National education films tend to get a bad rap for being heavy handed. Those who have grown up in Singapore will be familiar with the patriotic ephemera that come with such films: Vague references to the concept of home, beauty shots of that dragon playground, a wizened character that drops a Chinese proverb or two — the like.
But nostalgia doesn’t come from the radishes used to make carrot cake, as Jastine Tan, the 21-year-old director of My Homeland, A Photography Project by Grandpa Chen opines: Nostalgia comes from the memories and the people behind said savoury snack.
Now in its 8th year, ciNE65 is one of Singapore’s largest platforms for aspiring young filmmakers to produce short films that are — at their heart — patriotic films.
But patriotic hardly means prosaic. Tan’s short film is about a Singaporean man living abroad, whose grandfather’s dying wish to complete his photography project brings him home. And so the protagonist returns to do just that.
He ends up with a perfunctory list of landmarks broadly representative of Singapore, much to the consternation of his grandfather, who chides him for not truly understanding what home really means.
“Patriotic films from Singapore tend to be very on-the-nose,” says Tan. “There are some overdone themes in those types of films, like cheap, lowbrow humour — some people think that it’s ‘heartland’, but I don’t think the audience is as dumb as people think it is.”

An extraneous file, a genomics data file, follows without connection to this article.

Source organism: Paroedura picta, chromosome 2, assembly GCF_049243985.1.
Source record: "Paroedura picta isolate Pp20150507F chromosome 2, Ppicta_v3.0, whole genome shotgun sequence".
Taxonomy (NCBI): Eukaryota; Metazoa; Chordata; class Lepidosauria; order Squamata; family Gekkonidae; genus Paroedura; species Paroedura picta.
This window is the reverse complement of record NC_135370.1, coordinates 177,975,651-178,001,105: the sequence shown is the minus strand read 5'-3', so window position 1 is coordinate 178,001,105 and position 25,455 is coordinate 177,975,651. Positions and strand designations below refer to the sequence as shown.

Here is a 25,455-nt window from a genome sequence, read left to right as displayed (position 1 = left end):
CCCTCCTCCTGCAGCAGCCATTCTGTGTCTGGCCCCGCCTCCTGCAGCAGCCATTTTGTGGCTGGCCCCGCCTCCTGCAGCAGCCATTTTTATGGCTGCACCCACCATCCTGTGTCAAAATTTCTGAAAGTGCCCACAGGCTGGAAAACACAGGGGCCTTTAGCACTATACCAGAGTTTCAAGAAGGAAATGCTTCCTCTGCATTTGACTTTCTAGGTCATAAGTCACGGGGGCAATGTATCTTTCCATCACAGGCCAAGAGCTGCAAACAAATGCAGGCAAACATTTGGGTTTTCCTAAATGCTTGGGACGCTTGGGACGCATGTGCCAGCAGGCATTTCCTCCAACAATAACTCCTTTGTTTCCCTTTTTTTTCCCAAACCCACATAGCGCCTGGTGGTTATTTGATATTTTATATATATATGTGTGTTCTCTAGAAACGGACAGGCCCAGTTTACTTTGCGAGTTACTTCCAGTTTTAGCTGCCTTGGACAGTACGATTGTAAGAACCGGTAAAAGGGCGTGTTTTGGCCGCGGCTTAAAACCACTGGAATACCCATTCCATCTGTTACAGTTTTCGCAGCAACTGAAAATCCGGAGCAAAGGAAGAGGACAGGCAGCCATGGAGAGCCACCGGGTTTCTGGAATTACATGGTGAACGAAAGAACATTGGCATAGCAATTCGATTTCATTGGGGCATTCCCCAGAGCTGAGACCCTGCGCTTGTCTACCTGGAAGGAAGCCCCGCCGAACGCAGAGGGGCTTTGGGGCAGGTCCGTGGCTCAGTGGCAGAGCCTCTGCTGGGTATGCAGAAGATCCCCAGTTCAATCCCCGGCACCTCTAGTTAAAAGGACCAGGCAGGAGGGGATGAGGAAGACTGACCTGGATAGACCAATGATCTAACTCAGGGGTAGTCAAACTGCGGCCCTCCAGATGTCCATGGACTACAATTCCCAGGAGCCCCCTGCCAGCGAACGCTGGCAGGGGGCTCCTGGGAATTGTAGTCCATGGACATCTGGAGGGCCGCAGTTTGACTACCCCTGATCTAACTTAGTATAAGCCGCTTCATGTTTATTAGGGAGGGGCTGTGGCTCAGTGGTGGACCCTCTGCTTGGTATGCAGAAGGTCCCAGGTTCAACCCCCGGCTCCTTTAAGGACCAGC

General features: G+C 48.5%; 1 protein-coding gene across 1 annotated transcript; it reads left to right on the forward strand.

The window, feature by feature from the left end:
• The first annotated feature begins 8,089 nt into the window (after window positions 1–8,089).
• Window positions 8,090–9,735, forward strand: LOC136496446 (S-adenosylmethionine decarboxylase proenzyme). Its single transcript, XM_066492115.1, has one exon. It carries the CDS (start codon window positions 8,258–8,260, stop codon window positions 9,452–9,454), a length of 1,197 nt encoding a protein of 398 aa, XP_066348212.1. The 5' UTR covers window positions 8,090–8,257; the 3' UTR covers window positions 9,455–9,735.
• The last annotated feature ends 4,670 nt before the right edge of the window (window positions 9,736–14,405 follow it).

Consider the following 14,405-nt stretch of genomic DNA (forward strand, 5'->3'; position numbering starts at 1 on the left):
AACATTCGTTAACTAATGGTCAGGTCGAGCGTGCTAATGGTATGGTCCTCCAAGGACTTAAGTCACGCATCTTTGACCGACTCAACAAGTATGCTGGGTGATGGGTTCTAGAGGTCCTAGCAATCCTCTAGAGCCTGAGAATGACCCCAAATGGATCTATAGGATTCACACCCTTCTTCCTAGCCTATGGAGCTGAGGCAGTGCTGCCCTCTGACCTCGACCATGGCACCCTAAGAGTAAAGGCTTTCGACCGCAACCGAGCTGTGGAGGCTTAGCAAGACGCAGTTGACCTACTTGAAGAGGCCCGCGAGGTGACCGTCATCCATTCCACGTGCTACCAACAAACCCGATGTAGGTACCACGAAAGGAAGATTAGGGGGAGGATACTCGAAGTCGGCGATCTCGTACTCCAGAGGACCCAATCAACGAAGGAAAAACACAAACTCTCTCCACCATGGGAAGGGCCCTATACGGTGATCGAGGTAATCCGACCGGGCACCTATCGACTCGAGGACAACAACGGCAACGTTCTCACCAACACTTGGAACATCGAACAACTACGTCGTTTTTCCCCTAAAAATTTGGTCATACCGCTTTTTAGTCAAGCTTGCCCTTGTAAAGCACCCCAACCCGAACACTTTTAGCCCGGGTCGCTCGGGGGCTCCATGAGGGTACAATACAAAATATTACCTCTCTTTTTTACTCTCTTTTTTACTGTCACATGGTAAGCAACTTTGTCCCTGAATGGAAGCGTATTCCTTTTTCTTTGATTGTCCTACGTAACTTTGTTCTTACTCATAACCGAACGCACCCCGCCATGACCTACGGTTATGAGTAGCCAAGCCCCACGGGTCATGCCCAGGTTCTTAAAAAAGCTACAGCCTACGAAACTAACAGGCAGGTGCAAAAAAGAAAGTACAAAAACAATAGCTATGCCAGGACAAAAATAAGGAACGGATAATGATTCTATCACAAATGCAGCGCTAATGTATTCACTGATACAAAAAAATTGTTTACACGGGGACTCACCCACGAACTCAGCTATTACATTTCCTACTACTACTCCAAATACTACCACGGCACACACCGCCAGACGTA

Other films on show at this year’s festival include $ingapura, which, despite the acerbic title, belies a soft, sentimental underbelly.
It features one of Singapore’s most quintessential icons: The ubiquitous taxi-driver, here used by director Lan Yu as a placeholder for a typical Singaporean, who are often been derided for being close-fisted workaholics.
Lan wanted to use a familiar symbol to challenge these stereotypes, to offer something of exoneration for a generation oft accused of prioritising money and security above self-actualisation.
“People often think that Singaporeans are money-minded because they focus on work so much, like the taxi driver in the film,” she says. “But he’s representative of Singaporeans that work hard because they want to provide a better life for their family.”
“Like for myself: I can do film now precisely because my parents worked to give me the freedom and privilege to do so.”
Other films in this year’s ciNE65 Best Film category include Heng’s Popiah, a story about a retiring hawker who’s contemplating passing his secret recipe to a keen young neighbour, and Roots of Rejection, where a young man attempts to reconnect to his ancestors buried in Bukit Brown Cemetery before its impending exhumation.
See the rest of the shortlisted films here.